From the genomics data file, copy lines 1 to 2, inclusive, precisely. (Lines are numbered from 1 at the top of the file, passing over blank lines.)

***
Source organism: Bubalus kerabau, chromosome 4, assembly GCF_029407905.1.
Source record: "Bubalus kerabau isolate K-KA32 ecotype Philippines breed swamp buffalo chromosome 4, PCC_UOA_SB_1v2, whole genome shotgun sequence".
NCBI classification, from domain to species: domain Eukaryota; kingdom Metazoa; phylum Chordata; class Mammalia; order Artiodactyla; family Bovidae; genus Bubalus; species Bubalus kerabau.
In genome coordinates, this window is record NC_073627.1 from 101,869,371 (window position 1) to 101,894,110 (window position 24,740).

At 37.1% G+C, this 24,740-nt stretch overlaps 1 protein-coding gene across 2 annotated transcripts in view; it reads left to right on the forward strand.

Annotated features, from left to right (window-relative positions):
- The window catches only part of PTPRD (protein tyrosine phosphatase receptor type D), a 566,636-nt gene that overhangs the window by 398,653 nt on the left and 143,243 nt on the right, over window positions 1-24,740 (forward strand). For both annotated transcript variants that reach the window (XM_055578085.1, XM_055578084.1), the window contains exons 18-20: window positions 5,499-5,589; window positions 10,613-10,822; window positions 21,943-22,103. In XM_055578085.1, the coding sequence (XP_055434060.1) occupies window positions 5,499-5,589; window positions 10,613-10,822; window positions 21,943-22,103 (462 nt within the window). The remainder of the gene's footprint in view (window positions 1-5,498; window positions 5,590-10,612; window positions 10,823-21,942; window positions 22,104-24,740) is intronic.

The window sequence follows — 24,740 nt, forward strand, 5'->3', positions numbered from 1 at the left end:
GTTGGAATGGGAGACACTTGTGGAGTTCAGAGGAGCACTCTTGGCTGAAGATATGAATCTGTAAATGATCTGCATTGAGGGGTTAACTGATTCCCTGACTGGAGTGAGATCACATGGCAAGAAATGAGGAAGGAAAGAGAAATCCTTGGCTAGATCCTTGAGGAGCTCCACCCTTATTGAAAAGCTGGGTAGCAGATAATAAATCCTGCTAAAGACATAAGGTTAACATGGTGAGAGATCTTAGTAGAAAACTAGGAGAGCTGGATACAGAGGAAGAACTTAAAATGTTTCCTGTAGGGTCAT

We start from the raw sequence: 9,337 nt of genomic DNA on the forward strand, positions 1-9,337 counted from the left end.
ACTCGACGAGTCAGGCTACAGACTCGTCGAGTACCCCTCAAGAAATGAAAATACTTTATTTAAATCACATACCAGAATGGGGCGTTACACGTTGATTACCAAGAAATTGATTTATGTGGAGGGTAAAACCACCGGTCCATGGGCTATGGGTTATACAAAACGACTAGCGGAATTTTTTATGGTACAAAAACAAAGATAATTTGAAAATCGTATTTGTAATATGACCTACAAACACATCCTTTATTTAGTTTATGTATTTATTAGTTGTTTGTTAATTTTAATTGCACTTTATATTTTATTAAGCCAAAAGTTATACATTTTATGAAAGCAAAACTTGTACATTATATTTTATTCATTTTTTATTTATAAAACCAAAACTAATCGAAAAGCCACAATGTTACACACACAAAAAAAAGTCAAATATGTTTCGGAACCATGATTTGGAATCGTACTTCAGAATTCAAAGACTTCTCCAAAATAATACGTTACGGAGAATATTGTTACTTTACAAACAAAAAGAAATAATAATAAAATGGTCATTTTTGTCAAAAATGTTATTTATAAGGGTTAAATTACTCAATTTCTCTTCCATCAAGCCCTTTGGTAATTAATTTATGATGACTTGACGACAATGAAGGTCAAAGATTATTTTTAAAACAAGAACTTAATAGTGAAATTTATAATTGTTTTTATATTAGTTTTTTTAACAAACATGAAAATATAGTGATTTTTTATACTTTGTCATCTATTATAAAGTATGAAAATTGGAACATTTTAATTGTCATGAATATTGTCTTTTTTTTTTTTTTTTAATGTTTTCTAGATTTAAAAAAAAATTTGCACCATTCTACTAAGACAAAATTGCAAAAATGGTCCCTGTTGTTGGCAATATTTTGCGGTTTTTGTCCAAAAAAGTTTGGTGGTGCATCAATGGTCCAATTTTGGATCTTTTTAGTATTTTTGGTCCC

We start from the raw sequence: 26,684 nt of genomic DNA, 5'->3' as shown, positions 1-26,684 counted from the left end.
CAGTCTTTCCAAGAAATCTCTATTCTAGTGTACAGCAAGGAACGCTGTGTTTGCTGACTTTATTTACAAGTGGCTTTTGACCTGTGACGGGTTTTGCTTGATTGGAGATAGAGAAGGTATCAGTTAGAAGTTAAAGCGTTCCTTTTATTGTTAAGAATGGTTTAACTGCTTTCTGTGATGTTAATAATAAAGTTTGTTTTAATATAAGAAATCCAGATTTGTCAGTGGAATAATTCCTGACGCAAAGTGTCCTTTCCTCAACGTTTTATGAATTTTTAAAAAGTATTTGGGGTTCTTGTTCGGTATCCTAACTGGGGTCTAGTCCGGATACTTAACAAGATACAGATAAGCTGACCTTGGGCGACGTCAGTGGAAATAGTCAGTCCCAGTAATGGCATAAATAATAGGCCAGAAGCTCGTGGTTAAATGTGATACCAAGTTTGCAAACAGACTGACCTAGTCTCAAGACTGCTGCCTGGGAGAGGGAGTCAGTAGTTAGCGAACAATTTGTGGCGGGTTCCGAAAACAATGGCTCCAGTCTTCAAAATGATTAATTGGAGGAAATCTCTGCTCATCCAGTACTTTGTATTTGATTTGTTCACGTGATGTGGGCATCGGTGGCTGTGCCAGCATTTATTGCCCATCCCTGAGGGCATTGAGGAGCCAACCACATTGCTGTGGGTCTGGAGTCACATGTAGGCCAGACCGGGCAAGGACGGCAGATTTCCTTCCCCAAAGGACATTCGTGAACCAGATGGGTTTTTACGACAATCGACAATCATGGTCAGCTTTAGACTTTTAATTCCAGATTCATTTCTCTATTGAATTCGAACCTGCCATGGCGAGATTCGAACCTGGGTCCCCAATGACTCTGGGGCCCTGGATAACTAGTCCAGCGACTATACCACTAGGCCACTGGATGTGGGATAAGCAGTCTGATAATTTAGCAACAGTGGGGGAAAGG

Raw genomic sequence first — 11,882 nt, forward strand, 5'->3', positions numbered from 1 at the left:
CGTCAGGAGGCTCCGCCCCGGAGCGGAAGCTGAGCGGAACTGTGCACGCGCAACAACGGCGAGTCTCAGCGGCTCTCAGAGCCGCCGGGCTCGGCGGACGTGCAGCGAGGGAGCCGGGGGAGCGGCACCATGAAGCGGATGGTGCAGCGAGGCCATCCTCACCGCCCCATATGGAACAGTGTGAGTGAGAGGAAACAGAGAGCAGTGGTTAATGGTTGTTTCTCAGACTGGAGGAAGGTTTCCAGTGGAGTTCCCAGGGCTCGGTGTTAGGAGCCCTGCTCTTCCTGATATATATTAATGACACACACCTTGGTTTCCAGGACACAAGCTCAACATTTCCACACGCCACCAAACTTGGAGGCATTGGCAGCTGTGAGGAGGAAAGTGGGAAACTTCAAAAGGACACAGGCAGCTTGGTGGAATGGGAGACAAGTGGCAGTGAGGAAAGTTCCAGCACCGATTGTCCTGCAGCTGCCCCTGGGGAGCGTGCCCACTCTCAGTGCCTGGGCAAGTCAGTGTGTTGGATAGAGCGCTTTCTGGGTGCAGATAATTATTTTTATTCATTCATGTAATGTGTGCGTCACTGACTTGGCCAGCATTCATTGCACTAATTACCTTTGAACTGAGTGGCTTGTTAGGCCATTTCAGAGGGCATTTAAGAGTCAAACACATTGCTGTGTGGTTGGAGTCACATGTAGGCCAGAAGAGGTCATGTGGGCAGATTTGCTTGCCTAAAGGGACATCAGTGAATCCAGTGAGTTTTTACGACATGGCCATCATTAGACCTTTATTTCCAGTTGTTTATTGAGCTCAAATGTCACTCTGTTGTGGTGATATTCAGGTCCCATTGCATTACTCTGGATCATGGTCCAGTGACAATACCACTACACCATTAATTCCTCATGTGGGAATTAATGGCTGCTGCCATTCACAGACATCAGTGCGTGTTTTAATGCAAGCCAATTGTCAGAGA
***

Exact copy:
Source organism: Bubalus kerabau, chromosome 4, assembly GCF_029407905.1.
Source record: "Bubalus kerabau isolate K-KA32 ecotype Philippines breed swamp buffalo chromosome 4, PCC_UOA_SB_1v2, whole genome shotgun sequence".